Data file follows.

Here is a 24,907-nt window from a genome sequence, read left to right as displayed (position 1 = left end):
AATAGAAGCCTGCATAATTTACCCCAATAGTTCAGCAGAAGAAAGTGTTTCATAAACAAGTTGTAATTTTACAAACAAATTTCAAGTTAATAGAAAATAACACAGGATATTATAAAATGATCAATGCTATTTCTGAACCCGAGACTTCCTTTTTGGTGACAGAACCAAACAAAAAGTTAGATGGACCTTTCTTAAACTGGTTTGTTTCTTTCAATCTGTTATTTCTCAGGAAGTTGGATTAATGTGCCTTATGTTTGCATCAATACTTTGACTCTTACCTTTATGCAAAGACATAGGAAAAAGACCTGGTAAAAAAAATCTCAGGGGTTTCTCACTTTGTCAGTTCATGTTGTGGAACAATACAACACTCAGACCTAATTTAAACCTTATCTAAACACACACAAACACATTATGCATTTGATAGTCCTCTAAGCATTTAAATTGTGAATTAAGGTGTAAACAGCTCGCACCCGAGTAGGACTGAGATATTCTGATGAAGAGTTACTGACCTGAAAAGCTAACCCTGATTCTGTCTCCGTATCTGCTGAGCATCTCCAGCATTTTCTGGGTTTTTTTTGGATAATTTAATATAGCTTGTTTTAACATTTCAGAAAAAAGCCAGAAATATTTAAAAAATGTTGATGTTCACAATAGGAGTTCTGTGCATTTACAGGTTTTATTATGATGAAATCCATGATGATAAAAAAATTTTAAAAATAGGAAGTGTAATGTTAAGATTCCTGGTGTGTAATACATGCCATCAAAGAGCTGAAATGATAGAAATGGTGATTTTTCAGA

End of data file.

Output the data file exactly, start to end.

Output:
Here is a 24,907-nt window from a genome sequence, read left to right as displayed (position 1 = left end):
AATAGAAGCCTGCATAATTTACCCCAATAGTTCAGCAGAAGAAAGTGTTTCATAAACAAGTTGTAATTTTACAAACAAATTTCAAGTTAATAGAAAATAACACAGGATATTATAAAATGATCAATGCTATTTCTGAACCCGAGACTTCCTTTTTGGTGACAGAACCAAACAAAAAGTTAGATGGACCTTTCTTAAACTGGTTTGTTTCTTTCAATCTGTTATTTCTCAGGAAGTTGGATTAATGTGCCTTATGTTTGCATCAATACTTTGACTCTTACCTTTATGCAAAGACATAGGAAAAAGACCTGGTAAAAAAAATCTCAGGGGTTTCTCACTTTGTCAGTTCATGTTGTGGAACAATACAACACTCAGACCTAATTTAAACCTTATCTAAACACACACAAACACATTATGCATTTGATAGTCCTCTAAGCATTTAAATTGTGAATTAAGGTGTAAACAGCTCGCACCCGAGTAGGACTGAGATATTCTGATGAAGAGTTACTGACCTGAAAAGCTAACCCTGATTCTGTCTCCGTATCTGCTGAGCATCTCCAGCATTTTCTGGGTTTTTTTTGGATAATTTAATATAGCTTGTTTTAACATTTCAGAAAAAAGCCAGAAATATTTAAAAAATGTTGATGTTCACAATAGGAGTTCTGTGCATTTACAGGTTTTATTATGATGAAATCCATGATGATAAAAAAATTTTAAAAATAGGAAGTGTAATGTTAAGATTCCTGGTGTGTAATACATGCCATCAAAGAGCTGAAATGATAGAAATGGTGATTTTTCAGA